5. Exchange jewellery or watches rather than rings
One of the most powerful traditions in straight weddings is the exchanging of wedding rings. But not everyone is a jewelry person. There’s no sense in exchanging rings if you’re not going to wear them. That’s just doing something because everyone else does it! Consider exchanging something you’d wear often or every day – a nice watch or a gorgeous piece of rainbow jewelry, perhaps? And every time you wear it, you’ll think back to that time in your marriage ceremony when you received that gift from your life partner. Lovely!
6. Surprise – you thought you were coming to a birthday party?
Perhaps you or your partner have got a significant birthday coming up? You’re planning on inviting all those people who are special to you to a party, and it’ll be at a location that means something special to both of you. Why not add a twist to the birthday celebrations and get married at the same time? Keep it a surprise. Of course, attend to all the legal requirements, but let no-one else know.
Everyone spends a half-hour arriving, chatting, having some nice feed and beverages – and then the celebrant (officiant) gets everyone’s attention, welcomes them to the birthday party, asks them to join them in singing ‘happy birthday to the special guest. After that the celebrant (officiant) introduces themselves by name and mentions that they are tonight’s MC, but that tonight MC stands for ‘marriage celebrant’ and the couple is getting married – and all the people at the party will be witnesses to the marriage. Then get ready for the amazing, emotional response from all those there!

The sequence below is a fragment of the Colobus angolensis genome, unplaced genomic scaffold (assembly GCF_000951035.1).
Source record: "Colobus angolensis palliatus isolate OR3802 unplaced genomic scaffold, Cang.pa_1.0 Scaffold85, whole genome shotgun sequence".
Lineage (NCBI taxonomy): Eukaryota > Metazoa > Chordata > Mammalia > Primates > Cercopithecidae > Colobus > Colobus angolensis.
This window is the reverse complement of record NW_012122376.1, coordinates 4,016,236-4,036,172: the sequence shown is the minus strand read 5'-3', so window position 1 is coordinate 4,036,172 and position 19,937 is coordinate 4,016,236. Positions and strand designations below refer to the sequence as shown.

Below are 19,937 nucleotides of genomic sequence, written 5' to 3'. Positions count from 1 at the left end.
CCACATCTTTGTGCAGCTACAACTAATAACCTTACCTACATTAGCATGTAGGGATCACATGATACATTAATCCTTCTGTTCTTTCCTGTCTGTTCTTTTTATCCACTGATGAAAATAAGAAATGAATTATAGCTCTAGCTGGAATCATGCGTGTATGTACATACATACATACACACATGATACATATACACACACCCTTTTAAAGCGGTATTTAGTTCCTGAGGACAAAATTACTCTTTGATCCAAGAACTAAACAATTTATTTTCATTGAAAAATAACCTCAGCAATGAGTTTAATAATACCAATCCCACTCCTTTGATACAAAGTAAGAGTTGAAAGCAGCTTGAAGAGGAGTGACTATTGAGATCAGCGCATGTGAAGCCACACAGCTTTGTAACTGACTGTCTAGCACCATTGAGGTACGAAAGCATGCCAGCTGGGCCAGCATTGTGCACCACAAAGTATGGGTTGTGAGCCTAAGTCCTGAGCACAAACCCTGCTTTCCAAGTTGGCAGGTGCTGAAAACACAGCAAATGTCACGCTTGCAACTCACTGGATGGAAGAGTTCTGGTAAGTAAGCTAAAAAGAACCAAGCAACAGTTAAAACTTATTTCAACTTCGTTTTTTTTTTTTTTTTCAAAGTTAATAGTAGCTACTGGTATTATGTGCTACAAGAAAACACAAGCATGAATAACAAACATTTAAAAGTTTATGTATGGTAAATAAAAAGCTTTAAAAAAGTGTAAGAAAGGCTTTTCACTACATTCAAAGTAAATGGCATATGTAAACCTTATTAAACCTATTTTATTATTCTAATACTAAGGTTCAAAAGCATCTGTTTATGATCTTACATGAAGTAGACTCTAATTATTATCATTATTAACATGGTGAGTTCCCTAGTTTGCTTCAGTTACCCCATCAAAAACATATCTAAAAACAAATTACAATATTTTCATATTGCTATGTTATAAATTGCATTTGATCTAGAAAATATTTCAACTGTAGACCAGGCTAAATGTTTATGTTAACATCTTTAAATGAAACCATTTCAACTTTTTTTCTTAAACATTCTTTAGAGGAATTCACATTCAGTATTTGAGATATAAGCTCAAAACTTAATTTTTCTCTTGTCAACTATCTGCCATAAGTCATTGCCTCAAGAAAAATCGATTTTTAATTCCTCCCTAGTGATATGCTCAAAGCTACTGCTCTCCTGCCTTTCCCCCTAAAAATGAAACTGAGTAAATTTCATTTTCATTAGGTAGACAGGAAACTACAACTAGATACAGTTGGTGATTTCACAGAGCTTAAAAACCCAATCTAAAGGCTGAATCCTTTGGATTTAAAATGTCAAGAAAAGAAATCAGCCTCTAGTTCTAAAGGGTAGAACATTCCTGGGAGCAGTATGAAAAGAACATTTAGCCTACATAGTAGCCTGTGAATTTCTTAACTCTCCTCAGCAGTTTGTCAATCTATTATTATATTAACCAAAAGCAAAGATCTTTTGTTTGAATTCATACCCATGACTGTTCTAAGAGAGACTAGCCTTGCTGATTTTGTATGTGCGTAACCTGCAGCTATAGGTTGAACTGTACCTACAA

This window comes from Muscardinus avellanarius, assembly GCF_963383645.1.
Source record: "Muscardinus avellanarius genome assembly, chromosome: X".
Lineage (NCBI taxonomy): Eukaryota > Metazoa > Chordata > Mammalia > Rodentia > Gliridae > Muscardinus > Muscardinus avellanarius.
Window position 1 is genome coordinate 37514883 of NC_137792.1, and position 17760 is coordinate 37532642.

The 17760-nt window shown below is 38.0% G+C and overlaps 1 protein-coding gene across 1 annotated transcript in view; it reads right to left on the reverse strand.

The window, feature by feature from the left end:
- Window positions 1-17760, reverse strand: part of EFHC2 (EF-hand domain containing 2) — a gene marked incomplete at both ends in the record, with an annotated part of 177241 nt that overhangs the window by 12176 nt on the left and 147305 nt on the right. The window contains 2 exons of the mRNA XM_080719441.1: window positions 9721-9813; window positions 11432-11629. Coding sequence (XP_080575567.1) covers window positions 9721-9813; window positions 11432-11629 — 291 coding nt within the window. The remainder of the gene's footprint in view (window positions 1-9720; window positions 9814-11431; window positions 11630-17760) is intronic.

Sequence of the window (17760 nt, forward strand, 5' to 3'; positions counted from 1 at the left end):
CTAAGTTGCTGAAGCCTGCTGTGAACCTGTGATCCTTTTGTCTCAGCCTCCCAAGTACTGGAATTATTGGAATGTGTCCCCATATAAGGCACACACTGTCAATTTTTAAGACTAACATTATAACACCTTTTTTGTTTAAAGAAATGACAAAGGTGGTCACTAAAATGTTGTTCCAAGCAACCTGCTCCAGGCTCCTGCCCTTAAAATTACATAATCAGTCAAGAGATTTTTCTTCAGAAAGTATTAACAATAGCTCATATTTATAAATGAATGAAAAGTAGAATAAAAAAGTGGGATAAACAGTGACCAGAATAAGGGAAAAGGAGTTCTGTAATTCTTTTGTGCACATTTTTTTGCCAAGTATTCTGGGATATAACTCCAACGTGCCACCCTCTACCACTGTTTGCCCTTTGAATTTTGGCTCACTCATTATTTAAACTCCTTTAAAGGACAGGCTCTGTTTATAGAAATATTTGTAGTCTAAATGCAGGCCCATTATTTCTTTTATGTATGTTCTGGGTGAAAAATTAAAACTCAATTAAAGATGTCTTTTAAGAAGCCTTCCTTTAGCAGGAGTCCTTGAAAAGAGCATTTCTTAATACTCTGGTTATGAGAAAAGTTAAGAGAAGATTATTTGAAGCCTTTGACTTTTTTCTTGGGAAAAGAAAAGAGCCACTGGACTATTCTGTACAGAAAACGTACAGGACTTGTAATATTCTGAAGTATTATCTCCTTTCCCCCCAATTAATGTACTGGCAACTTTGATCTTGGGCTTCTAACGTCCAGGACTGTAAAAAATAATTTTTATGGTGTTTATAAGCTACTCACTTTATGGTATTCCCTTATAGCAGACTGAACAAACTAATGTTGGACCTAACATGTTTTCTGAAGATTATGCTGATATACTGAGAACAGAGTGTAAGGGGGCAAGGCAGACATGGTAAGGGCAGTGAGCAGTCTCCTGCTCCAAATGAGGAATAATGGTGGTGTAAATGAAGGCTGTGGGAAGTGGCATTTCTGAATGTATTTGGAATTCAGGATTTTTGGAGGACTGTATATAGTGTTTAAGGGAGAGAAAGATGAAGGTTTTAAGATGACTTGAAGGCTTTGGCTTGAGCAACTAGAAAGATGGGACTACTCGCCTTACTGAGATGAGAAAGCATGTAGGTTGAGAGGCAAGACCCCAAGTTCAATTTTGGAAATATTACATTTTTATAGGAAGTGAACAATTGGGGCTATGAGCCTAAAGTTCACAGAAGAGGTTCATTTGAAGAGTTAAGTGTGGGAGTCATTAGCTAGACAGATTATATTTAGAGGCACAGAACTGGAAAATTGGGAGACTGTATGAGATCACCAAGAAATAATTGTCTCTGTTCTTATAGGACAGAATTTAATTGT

7. Adapt an old Jewish tradition – make small rainbow cushions for smashing the glass
It is a tradition at a Jewish wedding for the groom to stomp on and break a glass to symbolize the destruction of the Temple and to remind us that in the midst of joy we should not forget suffering. And so, LGBTIQ+ couples can adopt that tradition – the breaking of the glass reminds of those in the world whose lives have been shattered by discrimination and prejudice, and persecution.
And, to add a twist to it, why not sew two small cushions in which you place the glasses – and make the cushions out of a rainbow (or other LGBTIQ+ flags) you waved at rallies and marches for LGBTIQ+ equal rights? Mazel tov!
8. Both be seated for the entire ceremony
Sometimes, one or both parties to the marriage, are affected by illness – or they have close friends or family members who are infirm and unable to stand for long periods of time. A great way of showing respect and understanding of that is to both sit – along with the celebrant – for the entire ceremony. That way, no one is fatigued and everyone is comfortable for what’s arguably some of the most important moments in their lives.
There are no rules about how or where you propose.
– Bronte Price
9. Signing on your backs
It’s traditional for couples to sit at a table (the signing table) to sign the necessary legal paperwork at the end of the marriage ceremony. They’re joined in that by their witnesses. Such a ritual provides great photo opportunities – the couple is finally married and, in front of some people who are very special to them, they’re signing the first pieces of legal paperwork they get to sign as a married couple. It’s dripping with symbolism.
But a different way of getting the signing done, particularly at the end of a ceremony that’s got informal or garden or rustic style, is for the couple to sign the paperwork on each other’s back. It’s quicker and quite meaningful – signing the important legal paperwork is the first thing they will share as a married couple. There’s a kind of symbolic intimacy in doing it this way.
10. Invite a drag queen to introduce the ceremony